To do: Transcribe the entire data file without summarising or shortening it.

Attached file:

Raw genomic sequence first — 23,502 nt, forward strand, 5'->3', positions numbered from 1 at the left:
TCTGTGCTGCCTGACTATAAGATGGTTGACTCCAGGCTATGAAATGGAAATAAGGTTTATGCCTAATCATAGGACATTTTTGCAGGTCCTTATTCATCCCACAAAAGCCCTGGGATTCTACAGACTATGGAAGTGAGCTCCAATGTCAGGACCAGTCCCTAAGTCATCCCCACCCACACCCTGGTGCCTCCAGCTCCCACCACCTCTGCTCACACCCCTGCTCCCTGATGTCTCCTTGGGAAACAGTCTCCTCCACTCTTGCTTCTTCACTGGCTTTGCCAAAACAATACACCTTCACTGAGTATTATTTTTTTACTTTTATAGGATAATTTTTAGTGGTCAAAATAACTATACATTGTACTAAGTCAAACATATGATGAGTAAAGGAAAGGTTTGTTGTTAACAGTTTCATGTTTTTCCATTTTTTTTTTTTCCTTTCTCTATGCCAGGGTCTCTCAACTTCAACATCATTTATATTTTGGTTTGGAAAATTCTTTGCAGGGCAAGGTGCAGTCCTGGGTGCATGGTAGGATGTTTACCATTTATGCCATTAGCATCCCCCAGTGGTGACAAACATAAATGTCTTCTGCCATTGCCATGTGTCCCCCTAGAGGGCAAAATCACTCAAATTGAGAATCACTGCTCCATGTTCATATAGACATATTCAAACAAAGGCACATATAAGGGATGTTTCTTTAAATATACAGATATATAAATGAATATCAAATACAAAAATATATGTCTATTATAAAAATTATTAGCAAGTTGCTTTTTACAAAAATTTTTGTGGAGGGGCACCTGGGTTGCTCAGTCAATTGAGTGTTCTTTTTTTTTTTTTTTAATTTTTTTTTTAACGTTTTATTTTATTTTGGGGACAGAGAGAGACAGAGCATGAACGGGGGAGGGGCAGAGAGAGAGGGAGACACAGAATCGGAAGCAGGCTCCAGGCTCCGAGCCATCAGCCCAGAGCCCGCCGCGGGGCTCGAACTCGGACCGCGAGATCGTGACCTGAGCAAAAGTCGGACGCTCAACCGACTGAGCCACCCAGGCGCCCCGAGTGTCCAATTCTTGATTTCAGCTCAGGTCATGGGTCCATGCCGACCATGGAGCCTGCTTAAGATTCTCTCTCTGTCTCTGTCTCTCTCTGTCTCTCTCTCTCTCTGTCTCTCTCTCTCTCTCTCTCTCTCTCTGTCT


Raw genomic sequence first — 23,502 nt, forward strand, 5'->3', positions numbered from 1 at the left:
TCTGTGCTGCCTGACTATAAGATGGTTGACTCCAGGCTATGAAATGGAAATAAGGTTTATGCCTAATCATAGGACATTTTTGCAGGTCCTTATTCATCCCACAAAAGCCCTGGGATTCTACAGACTATGGAAGTGAGCTCCAATGTCAGGACCAGTCCCTAAGTCATCCCCACCCACACCCTGGTGCCTCCAGCTCCCACCACCTCTGCTCACACCCCTGCTCCCTGATGTCTCCTTGGGAAACAGTCTCCTCCACTCTTGCTTCTTCACTGGCTTTGCCAAAACAATACACCTTCACTGAGTATTATTTTTTTACTTTTATAGGATAATTTTTAGTGGTCAAAATAACTATACATTGTACTAAGTCAAACATATGATGAGTAAAGGAAAGGTTTGTTGTTAACAGTTTCATGTTTTTCCATTTTTTTTTTTTCCTTTCTCTATGCCAGGGTCTCTCAACTTCAACATCATTTATATTTTGGTTTGGAAAATTCTTTGCAGGGCAAGGTGCAGTCCTGGGTGCATGGTAGGATGTTTACCATTTATGCCATTAGCATCCCCCAGTGGTGACAAACATAAATGTCTTCTGCCATTGCCATGTGTCCCCCTAGAGGGCAAAATCACTCAAATTGAGAATCACTGCTCCATGTTCATATAGACATATTCAAACAAAGGCACATATAAGGGATGTTTCTTTAAATATACAGATATATAAATGAATATCAAATACAAAAATATATGTCTATTATAAAAATTATTAGCAAGTTGCTTTTTACAAAAATTTTTGTGGAGGGGCACCTGGGTTGCTCAGTCAATTGAGTGTTCTTTTTTTTTTTTTTTAATTTTTTTTTTAACGTTTTATTTTATTTTGGGGACAGAGAGAGACAGAGCATGAACGGGGGAGGGGCAGAGAGAGAGGGAGACACAGAATCGGAAGCAGGCTCCAGGCTCCGAGCCATCAGCCCAGAGCCCGCCGCGGGGCTCGAACTCGGACCGCGAGATCGTGACCTGAGCAAAAGTCGGACGCTCAACCGACTGAGCCACCCAGGCGCCCCGAGTGTCCAATTCTTGATTTCAGCTCAGGTCATGGGTCCATGCCGACCATGGAGCCTGCTTAAGATTCTCTCTCTGTCTCTGTCTCTCTCTGTCTCTCTCTCTCTCTGTCTCTCTCTCTCTCTCTCTCTCTCTCTGTCT